Martin is also able to maintain his focus through the strength he receives from his family. As he puts it: “I draw inspiration from my life’s ‘memory highlight reel’—the journey with my siblings, serving around the world in our military, and precious time with family members who shared and taught me so much, including my mom and late father, whom I recently lost.

“My wife, Ava, is the hero in our family,” he continues. “Long walks with her keep me grounded and focused. We talk about everything, and we are best friends! She has provided a stable environment on the home front, which has allowed our children to flourish and enabled me to fashion the type of career that has significantly enhanced our quality of life.”

Being able to share the rewards of his career with his family gives Martin “a tremendous sense of accomplishment.” Ultimately it’s this sense of purpose that fuels the sacrifice and discipline required of all leaders in high positions. In Martin’s words, “A sense of purpose gives my life meaning—the motivation for beginning each day with the tremendous responsibility of taking care of my family and executing my corporate responsibilities.”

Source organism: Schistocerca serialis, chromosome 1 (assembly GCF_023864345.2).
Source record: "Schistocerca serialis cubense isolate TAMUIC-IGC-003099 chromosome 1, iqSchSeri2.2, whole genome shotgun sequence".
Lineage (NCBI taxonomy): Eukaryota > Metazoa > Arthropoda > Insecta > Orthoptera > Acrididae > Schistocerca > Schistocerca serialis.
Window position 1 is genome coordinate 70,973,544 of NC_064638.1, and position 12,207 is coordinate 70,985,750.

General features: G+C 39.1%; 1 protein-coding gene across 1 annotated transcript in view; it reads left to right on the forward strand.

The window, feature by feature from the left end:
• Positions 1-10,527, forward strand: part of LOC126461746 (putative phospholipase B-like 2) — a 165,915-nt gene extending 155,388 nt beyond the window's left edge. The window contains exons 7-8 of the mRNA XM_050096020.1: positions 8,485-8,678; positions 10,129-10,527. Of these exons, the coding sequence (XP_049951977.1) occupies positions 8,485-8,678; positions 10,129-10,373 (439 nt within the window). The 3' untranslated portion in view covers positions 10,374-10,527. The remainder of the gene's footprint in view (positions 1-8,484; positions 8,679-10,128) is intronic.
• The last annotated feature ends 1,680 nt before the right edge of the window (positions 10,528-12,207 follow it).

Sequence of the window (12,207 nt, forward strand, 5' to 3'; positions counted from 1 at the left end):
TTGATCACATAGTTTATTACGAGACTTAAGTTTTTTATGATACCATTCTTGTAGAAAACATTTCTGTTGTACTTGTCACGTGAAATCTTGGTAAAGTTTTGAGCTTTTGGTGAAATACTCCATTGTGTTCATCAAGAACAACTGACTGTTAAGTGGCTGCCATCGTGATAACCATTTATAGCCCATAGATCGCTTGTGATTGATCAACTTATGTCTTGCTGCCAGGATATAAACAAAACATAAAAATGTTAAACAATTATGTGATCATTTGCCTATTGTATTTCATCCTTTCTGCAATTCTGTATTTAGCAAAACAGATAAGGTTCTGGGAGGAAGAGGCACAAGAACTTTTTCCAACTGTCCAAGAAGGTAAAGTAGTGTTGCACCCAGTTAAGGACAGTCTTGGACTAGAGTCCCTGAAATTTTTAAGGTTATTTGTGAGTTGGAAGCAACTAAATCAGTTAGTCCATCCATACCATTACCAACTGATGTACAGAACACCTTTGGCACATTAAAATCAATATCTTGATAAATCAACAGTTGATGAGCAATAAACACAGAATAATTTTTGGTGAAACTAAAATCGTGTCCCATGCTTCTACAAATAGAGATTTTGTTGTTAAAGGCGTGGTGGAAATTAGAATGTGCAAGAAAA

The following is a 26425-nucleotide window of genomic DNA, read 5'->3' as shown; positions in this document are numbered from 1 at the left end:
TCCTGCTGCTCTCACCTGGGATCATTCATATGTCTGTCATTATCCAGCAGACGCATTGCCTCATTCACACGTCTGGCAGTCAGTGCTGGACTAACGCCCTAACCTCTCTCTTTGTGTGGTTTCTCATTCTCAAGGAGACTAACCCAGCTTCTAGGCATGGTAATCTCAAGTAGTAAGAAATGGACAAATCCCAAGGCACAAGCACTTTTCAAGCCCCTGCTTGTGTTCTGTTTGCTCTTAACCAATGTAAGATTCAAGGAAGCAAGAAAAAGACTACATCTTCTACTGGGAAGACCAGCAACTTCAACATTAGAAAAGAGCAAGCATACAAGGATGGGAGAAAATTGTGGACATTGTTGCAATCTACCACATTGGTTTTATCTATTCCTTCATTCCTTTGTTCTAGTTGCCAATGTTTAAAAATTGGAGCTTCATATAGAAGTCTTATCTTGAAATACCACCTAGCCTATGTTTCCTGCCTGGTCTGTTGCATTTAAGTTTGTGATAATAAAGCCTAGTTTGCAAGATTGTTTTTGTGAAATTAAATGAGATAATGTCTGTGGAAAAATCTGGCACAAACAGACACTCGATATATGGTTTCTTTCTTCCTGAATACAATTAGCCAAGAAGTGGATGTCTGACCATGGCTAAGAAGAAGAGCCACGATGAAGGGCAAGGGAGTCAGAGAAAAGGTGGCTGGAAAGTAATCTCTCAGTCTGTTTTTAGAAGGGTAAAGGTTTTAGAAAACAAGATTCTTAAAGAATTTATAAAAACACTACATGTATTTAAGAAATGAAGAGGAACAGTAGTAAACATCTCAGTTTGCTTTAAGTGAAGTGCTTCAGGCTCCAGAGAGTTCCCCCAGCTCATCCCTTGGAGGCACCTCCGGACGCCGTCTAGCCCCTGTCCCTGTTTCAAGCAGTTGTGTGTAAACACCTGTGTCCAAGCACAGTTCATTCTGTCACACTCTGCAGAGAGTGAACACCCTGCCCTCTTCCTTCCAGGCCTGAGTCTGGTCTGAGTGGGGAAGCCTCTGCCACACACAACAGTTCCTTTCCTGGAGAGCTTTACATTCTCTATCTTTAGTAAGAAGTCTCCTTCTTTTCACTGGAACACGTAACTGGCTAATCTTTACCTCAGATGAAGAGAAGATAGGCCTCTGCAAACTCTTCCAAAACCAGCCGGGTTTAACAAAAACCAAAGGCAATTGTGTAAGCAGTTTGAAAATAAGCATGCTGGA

Change-inspired leadership: People are the most crucial Bell asset

Martin believes that being a leader requires understanding that people are the most crucial component of any organization. It is critical that leaders stay in touch with all stakeholders and find a way to communicate in an authentic and focused way at all levels. Martin uses a “change-inspired leadership style” every day at Bell to coordinate and collaborate with senior leadership and junior colleagues across Bell functional areas, as well as externally to the media.

When asked how his qualifications, education and accomplishments prepared him for leadership roles, Martin explained how earning a graduate degree in strategic planning, coupled with a keen focus on applying the Department of Defense Principles of Information and Strategic Communication, resulted in an enhanced perspective on how to think about developing strategy, and how to communicate strategy with purpose, through internal communications and across an organization.